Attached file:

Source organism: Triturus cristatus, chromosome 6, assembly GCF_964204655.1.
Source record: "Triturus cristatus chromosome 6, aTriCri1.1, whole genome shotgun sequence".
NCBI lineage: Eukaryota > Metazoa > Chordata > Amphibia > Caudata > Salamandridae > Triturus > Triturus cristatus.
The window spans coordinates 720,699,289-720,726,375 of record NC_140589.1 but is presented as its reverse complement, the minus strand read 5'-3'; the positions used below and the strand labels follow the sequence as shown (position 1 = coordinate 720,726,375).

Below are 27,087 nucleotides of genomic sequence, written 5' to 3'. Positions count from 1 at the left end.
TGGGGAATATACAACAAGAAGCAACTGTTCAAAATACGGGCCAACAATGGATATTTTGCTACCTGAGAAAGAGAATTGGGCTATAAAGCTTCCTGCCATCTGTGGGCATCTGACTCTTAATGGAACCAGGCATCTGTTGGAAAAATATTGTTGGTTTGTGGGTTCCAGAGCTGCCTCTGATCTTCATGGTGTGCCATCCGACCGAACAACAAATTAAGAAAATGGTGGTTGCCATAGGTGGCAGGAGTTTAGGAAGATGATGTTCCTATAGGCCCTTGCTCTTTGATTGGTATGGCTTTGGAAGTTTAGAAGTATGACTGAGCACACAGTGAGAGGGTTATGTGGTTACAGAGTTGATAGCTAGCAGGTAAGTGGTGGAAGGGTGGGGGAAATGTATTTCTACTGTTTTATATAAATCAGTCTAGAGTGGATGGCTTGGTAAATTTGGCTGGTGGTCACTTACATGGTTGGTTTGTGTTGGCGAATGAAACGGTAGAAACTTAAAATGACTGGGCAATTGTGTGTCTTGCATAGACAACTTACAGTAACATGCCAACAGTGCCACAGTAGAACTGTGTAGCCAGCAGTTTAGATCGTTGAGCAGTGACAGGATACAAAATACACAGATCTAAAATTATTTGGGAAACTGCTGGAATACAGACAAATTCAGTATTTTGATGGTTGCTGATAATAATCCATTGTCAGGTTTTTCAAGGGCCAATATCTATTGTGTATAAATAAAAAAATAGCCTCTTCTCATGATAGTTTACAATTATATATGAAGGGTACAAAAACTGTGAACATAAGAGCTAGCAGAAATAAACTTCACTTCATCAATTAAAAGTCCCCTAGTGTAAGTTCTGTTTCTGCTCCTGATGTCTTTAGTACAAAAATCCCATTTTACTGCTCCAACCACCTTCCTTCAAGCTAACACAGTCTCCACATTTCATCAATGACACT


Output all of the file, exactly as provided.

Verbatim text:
Source organism: Triturus cristatus, chromosome 6, assembly GCF_964204655.1.
Source record: "Triturus cristatus chromosome 6, aTriCri1.1, whole genome shotgun sequence".
NCBI lineage: Eukaryota > Metazoa > Chordata > Amphibia > Caudata > Salamandridae > Triturus > Triturus cristatus.
The window spans coordinates 720,699,289-720,726,375 of record NC_140589.1 but is presented as its reverse complement, the minus strand read 5'-3'; the positions used below and the strand labels follow the sequence as shown (position 1 = coordinate 720,726,375).

Below are 27,087 nucleotides of genomic sequence, written 5' to 3'. Positions count from 1 at the left end.
TGGGGAATATACAACAAGAAGCAACTGTTCAAAATACGGGCCAACAATGGATATTTTGCTACCTGAGAAAGAGAATTGGGCTATAAAGCTTCCTGCCATCTGTGGGCATCTGACTCTTAATGGAACCAGGCATCTGTTGGAAAAATATTGTTGGTTTGTGGGTTCCAGAGCTGCCTCTGATCTTCATGGTGTGCCATCCGACCGAACAACAAATTAAGAAAATGGTGGTTGCCATAGGTGGCAGGAGTTTAGGAAGATGATGTTCCTATAGGCCCTTGCTCTTTGATTGGTATGGCTTTGGAAGTTTAGAAGTATGACTGAGCACACAGTGAGAGGGTTATGTGGTTACAGAGTTGATAGCTAGCAGGTAAGTGGTGGAAGGGTGGGGGAAATGTATTTCTACTGTTTTATATAAATCAGTCTAGAGTGGATGGCTTGGTAAATTTGGCTGGTGGTCACTTACATGGTTGGTTTGTGTTGGCGAATGAAACGGTAGAAACTTAAAATGACTGGGCAATTGTGTGTCTTGCATAGACAACTTACAGTAACATGCCAACAGTGCCACAGTAGAACTGTGTAGCCAGCAGTTTAGATCGTTGAGCAGTGACAGGATACAAAATACACAGATCTAAAATTATTTGGGAAACTGCTGGAATACAGACAAATTCAGTATTTTGATGGTTGCTGATAATAATCCATTGTCAGGTTTTTCAAGGGCCAATATCTATTGTGTATAAATAAAAAAATAGCCTCTTCTCATGATAGTTTACAATTATATATGAAGGGTACAAAAACTGTGAACATAAGAGCTAGCAGAAATAAACTTCACTTCATCAATTAAAAGTCCCCTAGTGTAAGTTCTGTTTCTGCTCCTGATGTCTTTAGTACAAAAATCCCATTTTACTGCTCCAACCACCTTCCTTCAAGCTAACACAGTCTCCACATTTCATCAATGACACT